21st Century Values for my Kids—11 Values in a COVID-19 Year.
When I thought this year about the motherload of responsibilities that arrived in the homes of so many new parents, working parents, and single parents of all different ages, it made me think about a few things.
What are the core values that I want my children to gain from this incredibly long, grief-stricken, challenging, and unforgettable year? While so many will have to process this time over several years and many will also experience post-traumatic stress disorder (PTSD) from the harsh realities of what they faced or experienced, I do feel there is a collective shift happening that may also leave a lasting impression and room for new ways of thinking about our daily lives.
Here are 11 major values that I want my kids to understand in their childhood and college years forward:
1. Independence. They’ll always know where their roots are, but I want to give them wings to fly. I want to continue to foster and develop my kids in a way that supports them where they are grounded but feel ready to take on the world. Not without failure or mistake, but that they can do it on their own two feet.
2. Empathy. I think this is something that all people can possess, and some more than others: it’s being in someone else’s shoes. Everyone is going to go through things in life—sometimes people have bad luck or breaks for no fault of their own. I want my kids to understand that sometimes circumstances and who you were born to factors into it, but sometimes being kind and having plain empathy helps our world too.
3. Mental health. Along the path of childhood to college, I hope that the mental health of my kids is a priority, both in school and in the workplace. We are seeing how the pandemic has impacted everyone’s mental health. I want my kids to understand that their overall mental well-being is important as they are in school, go to college, and whatever career path they choose. They should develop good coping strategies to turn to when the going gets tough.
4. Trust. I want them to trust in themselves. The path forward sometimes doesn’t present with open doors or clear answers as to what’s on the other side. I want them to build their own internal trust and compass to know that you don’t always need to know to follow your purpose or your passion. You just need to keep going.
5. Joy. It’s important to remember and foster joy. Just like the joy they had as children. To not lose sight of it. It’s important to cultivate joy in their daily life, and their joys may stay the same or they may find new ones. They should keep exploring and keep up with them. It’s best not to get too busy to come back to them—their joy and purpose are interconnected.
6. Take care of yourself. I want my kids to know that the way you take care of yourself is just as important as how you take care of and serve others. You have to keep your own life jacket on before you can serve others with love. As a young mother, I want them to know that it’s important for moms to take care of themselves too; to not overgive and overextend. Mothers—like everyone else—need time to replenish and refill. We all do.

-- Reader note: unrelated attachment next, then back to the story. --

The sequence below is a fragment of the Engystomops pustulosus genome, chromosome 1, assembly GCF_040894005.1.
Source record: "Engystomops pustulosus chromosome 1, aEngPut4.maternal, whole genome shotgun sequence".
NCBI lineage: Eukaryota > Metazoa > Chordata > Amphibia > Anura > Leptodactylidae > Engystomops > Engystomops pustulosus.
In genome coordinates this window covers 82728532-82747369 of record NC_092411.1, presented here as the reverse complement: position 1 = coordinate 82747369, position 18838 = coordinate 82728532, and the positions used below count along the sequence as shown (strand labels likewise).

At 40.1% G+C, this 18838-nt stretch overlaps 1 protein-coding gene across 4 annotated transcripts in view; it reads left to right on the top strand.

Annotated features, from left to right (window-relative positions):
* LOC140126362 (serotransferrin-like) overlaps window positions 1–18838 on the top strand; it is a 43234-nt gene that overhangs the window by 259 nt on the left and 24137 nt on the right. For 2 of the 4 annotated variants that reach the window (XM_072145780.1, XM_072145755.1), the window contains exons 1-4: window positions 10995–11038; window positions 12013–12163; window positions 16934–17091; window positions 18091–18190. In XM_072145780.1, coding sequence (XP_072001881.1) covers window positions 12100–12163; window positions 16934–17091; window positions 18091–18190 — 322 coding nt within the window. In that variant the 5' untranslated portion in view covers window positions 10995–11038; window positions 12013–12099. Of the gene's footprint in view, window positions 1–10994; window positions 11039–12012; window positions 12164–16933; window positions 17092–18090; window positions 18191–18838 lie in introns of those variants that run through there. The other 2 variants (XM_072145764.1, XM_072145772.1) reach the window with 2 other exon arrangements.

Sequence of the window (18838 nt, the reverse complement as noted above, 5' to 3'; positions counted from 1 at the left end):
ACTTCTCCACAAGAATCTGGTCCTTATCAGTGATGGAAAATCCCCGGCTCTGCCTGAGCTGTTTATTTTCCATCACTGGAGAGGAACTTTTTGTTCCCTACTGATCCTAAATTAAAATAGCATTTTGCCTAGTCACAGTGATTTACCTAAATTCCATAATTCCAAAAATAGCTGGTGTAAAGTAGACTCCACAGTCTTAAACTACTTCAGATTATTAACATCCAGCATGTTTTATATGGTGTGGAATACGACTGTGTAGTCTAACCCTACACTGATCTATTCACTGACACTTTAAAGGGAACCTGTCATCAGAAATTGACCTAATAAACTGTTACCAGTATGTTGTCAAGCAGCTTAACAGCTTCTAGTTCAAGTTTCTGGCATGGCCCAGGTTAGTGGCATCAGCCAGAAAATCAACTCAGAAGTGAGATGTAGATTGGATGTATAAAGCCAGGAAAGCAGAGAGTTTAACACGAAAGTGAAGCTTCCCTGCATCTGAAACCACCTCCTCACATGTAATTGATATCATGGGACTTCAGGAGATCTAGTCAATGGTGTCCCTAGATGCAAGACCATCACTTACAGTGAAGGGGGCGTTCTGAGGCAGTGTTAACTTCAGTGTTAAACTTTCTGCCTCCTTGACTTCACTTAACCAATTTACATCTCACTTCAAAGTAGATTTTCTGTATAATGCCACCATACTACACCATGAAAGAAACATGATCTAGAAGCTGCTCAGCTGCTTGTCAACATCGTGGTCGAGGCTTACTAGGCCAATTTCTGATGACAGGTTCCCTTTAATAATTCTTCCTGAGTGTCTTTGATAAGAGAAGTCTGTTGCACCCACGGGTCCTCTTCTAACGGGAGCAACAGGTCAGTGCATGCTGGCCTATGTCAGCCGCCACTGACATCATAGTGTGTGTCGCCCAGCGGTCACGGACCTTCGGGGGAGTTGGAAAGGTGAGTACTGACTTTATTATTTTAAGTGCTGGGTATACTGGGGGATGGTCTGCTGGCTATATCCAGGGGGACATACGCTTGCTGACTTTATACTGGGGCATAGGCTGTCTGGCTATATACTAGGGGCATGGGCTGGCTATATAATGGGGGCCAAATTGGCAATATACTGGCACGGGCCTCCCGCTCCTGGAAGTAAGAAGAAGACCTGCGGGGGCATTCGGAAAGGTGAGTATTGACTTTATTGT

7. Love yourself. I want my kids to feel comfortable and happy in their own skin. I want them to know that they are unique beings full of infinite ideas and creativity. They have a purpose and their light and impact on the world has no boundaries.
8. Relationships. We are all in an experience on this planet to grow and find fulfillment. Having respect, love, and companionship is a beautiful thing. Relationships ebb and flow and they evolve. They require attention and time to nurture. You can attract a person who is aligned for you, but you must respect, honor, and love yourself just as much.
9. Build a path and a career through your unique lens. I want my kids to dabble and discover things in life. I don’t want them to feel they have to take up a sport to please me. I want them to discover their unique gifts and abilities that bring them their passions and joys. I want them to find what makes them happy. They don’t need to have one career path or one that is “ingrained” in a higher salary or what is “deemed” the right thing to do. I want them to understand corporate life, entrepreneurship, a portfolio path. And lastly, a life well-lived with joy.
10. Compassion. Our lives are our own experiences. What someone feels is not always our own experience. We must have compassion for ourselves and for others—I want my kids to understand that. Not everyone receives the same deck of cards or situations. We are all here to help each other on the path—I want my kids to know that.
11. Inclusion. Whether it is in school, their jobs, or out in the world, I want my kids to embrace a world where we all can see each other in our full form and identity. Our voices in the exact tone and way we’d like to be and our true selves expressed. I want them to know that is how we see each other on this planet.
Now that I’m a new parent, I see a bit of my life and how I was raised. Now I see this collective energetic response from how our lives were turned upside down. As I see this modern-day life being flipped, I also want to see a better way forward for our next generation of humans—I think they want it too.
There doesn’t have to be a protest or a march to be a good human. It just starts with a few parents instilling values of empathy, trust, compassion, and love.
There’s hope, we’ll get there.
Check out Christine’s previous blog here: Rethinking the Working Mom Career Formula.